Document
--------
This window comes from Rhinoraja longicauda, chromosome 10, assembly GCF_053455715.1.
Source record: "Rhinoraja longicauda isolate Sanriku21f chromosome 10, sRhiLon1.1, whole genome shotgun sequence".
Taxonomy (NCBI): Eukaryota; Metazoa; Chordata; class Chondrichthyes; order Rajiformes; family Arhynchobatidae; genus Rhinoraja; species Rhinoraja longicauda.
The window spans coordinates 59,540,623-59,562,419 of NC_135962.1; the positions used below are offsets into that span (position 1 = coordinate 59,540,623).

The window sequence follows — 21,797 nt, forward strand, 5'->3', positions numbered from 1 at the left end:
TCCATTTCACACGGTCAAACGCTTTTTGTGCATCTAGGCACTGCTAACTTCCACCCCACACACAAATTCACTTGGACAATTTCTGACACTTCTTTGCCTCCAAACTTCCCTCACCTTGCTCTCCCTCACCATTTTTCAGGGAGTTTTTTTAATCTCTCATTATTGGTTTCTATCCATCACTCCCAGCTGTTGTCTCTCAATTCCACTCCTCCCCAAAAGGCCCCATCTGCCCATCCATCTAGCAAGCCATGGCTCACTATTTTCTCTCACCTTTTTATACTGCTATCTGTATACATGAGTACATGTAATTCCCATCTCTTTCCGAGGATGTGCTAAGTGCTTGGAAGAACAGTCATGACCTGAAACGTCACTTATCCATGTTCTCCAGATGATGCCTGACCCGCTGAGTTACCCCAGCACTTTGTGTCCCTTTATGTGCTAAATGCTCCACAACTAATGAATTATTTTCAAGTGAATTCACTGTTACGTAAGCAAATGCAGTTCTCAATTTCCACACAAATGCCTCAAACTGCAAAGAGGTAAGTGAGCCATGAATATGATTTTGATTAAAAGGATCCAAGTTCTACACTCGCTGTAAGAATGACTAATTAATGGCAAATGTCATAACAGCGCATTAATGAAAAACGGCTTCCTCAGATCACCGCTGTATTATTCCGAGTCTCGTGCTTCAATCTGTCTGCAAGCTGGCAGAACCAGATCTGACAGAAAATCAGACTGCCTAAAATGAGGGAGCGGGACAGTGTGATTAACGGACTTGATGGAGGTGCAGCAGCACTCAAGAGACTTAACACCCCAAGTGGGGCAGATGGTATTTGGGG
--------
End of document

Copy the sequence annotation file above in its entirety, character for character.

This window comes from Rhinoraja longicauda, chromosome 10, assembly GCF_053455715.1.
Source record: "Rhinoraja longicauda isolate Sanriku21f chromosome 10, sRhiLon1.1, whole genome shotgun sequence".
Taxonomy (NCBI): Eukaryota; Metazoa; Chordata; class Chondrichthyes; order Rajiformes; family Arhynchobatidae; genus Rhinoraja; species Rhinoraja longicauda.
The window spans coordinates 59,540,623-59,562,419 of NC_135962.1; the positions used below are offsets into that span (position 1 = coordinate 59,540,623).

The window sequence follows — 21,797 nt, forward strand, 5'->3', positions numbered from 1 at the left end:
TCCATTTCACACGGTCAAACGCTTTTTGTGCATCTAGGCACTGCTAACTTCCACCCCACACACAAATTCACTTGGACAATTTCTGACACTTCTTTGCCTCCAAACTTCCCTCACCTTGCTCTCCCTCACCATTTTTCAGGGAGTTTTTTTAATCTCTCATTATTGGTTTCTATCCATCACTCCCAGCTGTTGTCTCTCAATTCCACTCCTCCCCAAAAGGCCCCATCTGCCCATCCATCTAGCAAGCCATGGCTCACTATTTTCTCTCACCTTTTTATACTGCTATCTGTATACATGAGTACATGTAATTCCCATCTCTTTCCGAGGATGTGCTAAGTGCTTGGAAGAACAGTCATGACCTGAAACGTCACTTATCCATGTTCTCCAGATGATGCCTGACCCGCTGAGTTACCCCAGCACTTTGTGTCCCTTTATGTGCTAAATGCTCCACAACTAATGAATTATTTTCAAGTGAATTCACTGTTACGTAAGCAAATGCAGTTCTCAATTTCCACACAAATGCCTCAAACTGCAAAGAGGTAAGTGAGCCATGAATATGATTTTGATTAAAAGGATCCAAGTTCTACACTCGCTGTAAGAATGACTAATTAATGGCAAATGTCATAACAGCGCATTAATGAAAAACGGCTTCCTCAGATCACCGCTGTATTATTCCGAGTCTCGTGCTTCAATCTGTCTGCAAGCTGGCAGAACCAGATCTGACAGAAAATCAGACTGCCTAAAATGAGGGAGCGGGACAGTGTGATTAACGGACTTGATGGAGGTGCAGCAGCACTCAAGAGACTTAACACCCCAAGTGGGGCAGATGGTATTTGGGG